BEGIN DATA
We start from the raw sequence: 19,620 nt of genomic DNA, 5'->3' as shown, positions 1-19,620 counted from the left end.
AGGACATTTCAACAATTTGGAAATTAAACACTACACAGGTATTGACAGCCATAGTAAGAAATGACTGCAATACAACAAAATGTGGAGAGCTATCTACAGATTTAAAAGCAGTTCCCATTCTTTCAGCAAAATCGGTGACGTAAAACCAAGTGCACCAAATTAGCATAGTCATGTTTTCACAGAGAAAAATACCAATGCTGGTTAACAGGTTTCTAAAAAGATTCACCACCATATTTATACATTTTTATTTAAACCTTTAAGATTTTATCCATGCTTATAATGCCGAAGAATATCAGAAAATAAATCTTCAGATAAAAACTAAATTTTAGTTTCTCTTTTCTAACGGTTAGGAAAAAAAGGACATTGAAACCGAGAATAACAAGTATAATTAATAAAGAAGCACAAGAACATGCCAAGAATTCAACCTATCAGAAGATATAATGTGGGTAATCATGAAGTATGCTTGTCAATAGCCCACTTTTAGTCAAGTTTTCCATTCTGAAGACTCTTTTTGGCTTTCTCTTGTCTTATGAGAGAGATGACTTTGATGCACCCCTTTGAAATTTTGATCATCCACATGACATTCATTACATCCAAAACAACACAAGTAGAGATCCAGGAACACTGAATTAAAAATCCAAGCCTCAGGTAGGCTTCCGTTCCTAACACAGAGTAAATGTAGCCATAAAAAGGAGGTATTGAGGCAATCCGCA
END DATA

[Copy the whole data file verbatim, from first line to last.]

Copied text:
We start from the raw sequence: 19,620 nt of genomic DNA, 5'->3' as shown, positions 1-19,620 counted from the left end.
AGGACATTTCAACAATTTGGAAATTAAACACTACACAGGTATTGACAGCCATAGTAAGAAATGACTGCAATACAACAAAATGTGGAGAGCTATCTACAGATTTAAAAGCAGTTCCCATTCTTTCAGCAAAATCGGTGACGTAAAACCAAGTGCACCAAATTAGCATAGTCATGTTTTCACAGAGAAAAATACCAATGCTGGTTAACAGGTTTCTAAAAAGATTCACCACCATATTTATACATTTTTATTTAAACCTTTAAGATTTTATCCATGCTTATAATGCCGAAGAATATCAGAAAATAAATCTTCAGATAAAAACTAAATTTTAGTTTCTCTTTTCTAACGGTTAGGAAAAAAAGGACATTGAAACCGAGAATAACAAGTATAATTAATAAAGAAGCACAAGAACATGCCAAGAATTCAACCTATCAGAAGATATAATGTGGGTAATCATGAAGTATGCTTGTCAATAGCCCACTTTTAGTCAAGTTTTCCATTCTGAAGACTCTTTTTGGCTTTCTCTTGTCTTATGAGAGAGATGACTTTGATGCACCCCTTTGAAATTTTGATCATCCACATGACATTCATTACATCCAAAACAACACAAGTAGAGATCCAGGAACACTGAATTAAAAATCCAAGCCTCAGGTAGGCTTCCGTTCCTAACACAGAGTAAATGTAGCCATAAAAAGGAGGTATTGAGGCAATCCGCA